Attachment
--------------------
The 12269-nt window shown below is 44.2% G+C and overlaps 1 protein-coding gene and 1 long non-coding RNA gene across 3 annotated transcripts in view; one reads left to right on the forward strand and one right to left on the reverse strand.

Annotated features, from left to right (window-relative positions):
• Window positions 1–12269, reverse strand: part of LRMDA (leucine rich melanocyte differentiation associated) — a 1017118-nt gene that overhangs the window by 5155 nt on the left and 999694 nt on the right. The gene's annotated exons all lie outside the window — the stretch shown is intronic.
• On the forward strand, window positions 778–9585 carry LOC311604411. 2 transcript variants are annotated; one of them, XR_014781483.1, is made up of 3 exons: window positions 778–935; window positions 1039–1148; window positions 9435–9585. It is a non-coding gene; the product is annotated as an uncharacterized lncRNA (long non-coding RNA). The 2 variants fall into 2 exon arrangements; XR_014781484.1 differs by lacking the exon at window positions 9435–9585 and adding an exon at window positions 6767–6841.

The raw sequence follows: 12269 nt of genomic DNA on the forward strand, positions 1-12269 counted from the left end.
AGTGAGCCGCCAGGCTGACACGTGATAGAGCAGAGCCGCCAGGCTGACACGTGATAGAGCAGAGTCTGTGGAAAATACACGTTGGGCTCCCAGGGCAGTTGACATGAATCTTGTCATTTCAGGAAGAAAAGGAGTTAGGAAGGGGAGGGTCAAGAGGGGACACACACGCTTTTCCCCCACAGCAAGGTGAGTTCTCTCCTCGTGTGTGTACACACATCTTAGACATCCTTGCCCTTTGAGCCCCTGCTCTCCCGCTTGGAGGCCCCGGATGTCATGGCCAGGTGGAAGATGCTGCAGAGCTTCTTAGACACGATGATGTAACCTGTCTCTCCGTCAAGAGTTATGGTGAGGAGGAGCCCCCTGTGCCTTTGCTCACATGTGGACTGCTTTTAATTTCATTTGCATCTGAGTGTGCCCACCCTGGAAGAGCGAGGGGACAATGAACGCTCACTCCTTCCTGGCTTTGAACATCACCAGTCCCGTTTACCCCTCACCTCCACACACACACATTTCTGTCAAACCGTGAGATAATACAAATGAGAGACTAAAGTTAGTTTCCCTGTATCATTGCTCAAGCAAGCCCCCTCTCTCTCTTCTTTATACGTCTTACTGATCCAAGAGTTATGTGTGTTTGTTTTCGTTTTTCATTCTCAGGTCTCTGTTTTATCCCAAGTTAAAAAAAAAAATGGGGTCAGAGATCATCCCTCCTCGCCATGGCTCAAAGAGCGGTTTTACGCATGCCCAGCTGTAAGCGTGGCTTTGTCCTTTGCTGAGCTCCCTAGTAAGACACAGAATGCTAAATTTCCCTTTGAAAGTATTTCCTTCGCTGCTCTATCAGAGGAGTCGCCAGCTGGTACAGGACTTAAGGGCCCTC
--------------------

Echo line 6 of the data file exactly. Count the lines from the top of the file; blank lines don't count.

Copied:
AGTGAGCCGCCAGGCTGACACGTGATAGAGCAGAGCCGCCAGGCTGACACGTGATAGAGCAGAGTCTGTGGAAAATACACGTTGGGCTCCCAGGGCAGTTGACATGAATCTTGTCATTTCAGGAAGAAAAGGAGTTAGGAAGGGGAGGGTCAAGAGGGGACACACACGCTTTTCCCCCACAGCAAGGTGAGTTCTCTCCTCGTGTGTGTACACACATCTTAGACATCCTTGCCCTTTGAGCCCCTGCTCTCCCGCTTGGAGGCCCCGGATGTCATGGCCAGGTGGAAGATGCTGCAGAGCTTCTTAGACACGATGATGTAACCTGTCTCTCCGTCAAGAGTTATGGTGAGGAGGAGCCCCCTGTGCCTTTGCTCACATGTGGACTGCTTTTAATTTCATTTGCATCTGAGTGTGCCCACCCTGGAAGAGCGAGGGGACAATGAACGCTCACTCCTTCCTGGCTTTGAACATCACCAGTCCCGTTTACCCCTCACCTCCACACACACACATTTCTGTCAAACCGTGAGATAATACAAATGAGAGACTAAAGTTAGTTTCCCTGTATCATTGCTCAAGCAAGCCCCCTCTCTCTCTTCTTTATACGTCTTACTGATCCAAGAGTTATGTGTGTTTGTTTTCGTTTTTCATTCTCAGGTCTCTGTTTTATCCCAAGTTAAAAAAAAAAATGGGGTCAGAGATCATCCCTCCTCGCCATGGCTCAAAGAGCGGTTTTACGCATGCCCAGCTGTAAGCGTGGCTTTGTCCTTTGCTGAGCTCCCTAGTAAGACACAGAATGCTAAATTTCCCTTTGAAAGTATTTCCTTCGCTGCTCTATCAGAGGAGTCGCCAGCTGGTACAGGACTTAAGGGCCCTC